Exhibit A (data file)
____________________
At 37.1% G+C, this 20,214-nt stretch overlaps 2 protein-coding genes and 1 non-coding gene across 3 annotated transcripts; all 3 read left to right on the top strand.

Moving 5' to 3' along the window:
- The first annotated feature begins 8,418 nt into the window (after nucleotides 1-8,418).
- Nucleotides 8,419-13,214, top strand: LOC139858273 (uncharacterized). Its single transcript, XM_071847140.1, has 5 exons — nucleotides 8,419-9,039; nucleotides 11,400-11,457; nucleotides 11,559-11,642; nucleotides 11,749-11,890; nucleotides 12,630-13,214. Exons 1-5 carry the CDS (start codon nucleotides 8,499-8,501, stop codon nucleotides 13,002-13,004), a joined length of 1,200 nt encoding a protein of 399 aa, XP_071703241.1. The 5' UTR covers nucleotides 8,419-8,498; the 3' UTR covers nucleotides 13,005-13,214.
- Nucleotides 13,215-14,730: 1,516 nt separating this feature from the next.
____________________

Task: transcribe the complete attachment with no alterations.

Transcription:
At 37.1% G+C, this 20,214-nt stretch overlaps 2 protein-coding genes and 1 non-coding gene across 3 annotated transcripts; all 3 read left to right on the top strand.

Moving 5' to 3' along the window:
- The first annotated feature begins 8,418 nt into the window (after nucleotides 1-8,418).
- Nucleotides 8,419-13,214, top strand: LOC139858273 (uncharacterized). Its single transcript, XM_071847140.1, has 5 exons — nucleotides 8,419-9,039; nucleotides 11,400-11,457; nucleotides 11,559-11,642; nucleotides 11,749-11,890; nucleotides 12,630-13,214. Exons 1-5 carry the CDS (start codon nucleotides 8,499-8,501, stop codon nucleotides 13,002-13,004), a joined length of 1,200 nt encoding a protein of 399 aa, XP_071703241.1. The 5' UTR covers nucleotides 8,419-8,498; the 3' UTR covers nucleotides 13,005-13,214.
- Nucleotides 13,215-14,730: 1,516 nt separating this feature from the next.